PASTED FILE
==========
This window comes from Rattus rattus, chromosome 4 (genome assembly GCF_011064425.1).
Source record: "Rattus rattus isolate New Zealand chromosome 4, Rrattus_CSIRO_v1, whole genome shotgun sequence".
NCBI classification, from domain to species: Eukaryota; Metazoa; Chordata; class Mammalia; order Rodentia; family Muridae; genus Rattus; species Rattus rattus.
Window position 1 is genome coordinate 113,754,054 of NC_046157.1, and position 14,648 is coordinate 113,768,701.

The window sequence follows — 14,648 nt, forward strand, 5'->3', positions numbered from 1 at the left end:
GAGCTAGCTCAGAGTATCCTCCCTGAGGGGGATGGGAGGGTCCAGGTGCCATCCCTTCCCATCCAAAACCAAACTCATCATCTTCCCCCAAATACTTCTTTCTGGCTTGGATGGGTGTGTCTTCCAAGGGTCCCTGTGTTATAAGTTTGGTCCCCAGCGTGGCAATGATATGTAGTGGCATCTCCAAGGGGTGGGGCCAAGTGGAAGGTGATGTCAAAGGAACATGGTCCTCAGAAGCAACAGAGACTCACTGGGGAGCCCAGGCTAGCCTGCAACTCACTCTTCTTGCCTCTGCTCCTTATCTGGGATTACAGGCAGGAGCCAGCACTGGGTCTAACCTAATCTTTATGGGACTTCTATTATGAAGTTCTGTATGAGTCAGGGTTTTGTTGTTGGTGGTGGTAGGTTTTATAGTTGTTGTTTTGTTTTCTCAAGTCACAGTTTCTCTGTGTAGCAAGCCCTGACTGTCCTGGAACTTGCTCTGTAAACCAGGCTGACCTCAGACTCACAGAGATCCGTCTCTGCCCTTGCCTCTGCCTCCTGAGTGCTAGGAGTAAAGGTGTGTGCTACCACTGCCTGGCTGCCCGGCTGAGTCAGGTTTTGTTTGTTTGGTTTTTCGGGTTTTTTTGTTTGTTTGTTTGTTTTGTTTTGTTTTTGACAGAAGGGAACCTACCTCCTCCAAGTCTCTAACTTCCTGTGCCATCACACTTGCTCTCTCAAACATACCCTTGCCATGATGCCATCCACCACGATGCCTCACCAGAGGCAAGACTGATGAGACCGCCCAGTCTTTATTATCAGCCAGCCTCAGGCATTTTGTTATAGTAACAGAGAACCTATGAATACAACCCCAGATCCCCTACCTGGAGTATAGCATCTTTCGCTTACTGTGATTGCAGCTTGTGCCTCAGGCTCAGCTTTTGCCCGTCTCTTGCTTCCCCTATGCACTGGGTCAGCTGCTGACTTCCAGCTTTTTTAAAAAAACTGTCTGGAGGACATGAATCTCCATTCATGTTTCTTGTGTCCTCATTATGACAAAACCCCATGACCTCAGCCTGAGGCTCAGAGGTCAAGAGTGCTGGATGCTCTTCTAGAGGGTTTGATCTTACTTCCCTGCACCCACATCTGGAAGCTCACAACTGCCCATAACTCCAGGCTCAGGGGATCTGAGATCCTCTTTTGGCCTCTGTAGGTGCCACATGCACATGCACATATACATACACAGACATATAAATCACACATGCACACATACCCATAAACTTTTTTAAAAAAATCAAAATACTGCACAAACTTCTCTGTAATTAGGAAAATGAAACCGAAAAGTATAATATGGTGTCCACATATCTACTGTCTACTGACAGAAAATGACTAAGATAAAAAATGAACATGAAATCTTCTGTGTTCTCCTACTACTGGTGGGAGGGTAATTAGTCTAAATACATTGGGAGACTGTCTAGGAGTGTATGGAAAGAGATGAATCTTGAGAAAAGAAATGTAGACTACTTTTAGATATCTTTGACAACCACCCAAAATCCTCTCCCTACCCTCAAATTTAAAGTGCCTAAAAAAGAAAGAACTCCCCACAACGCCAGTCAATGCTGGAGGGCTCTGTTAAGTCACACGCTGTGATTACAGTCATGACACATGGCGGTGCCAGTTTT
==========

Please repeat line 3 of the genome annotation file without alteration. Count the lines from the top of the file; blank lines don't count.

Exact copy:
NCBI classification, from domain to species: Eukaryota; Metazoa; Chordata; class Mammalia; order Rodentia; family Muridae; genus Rattus; species Rattus rattus.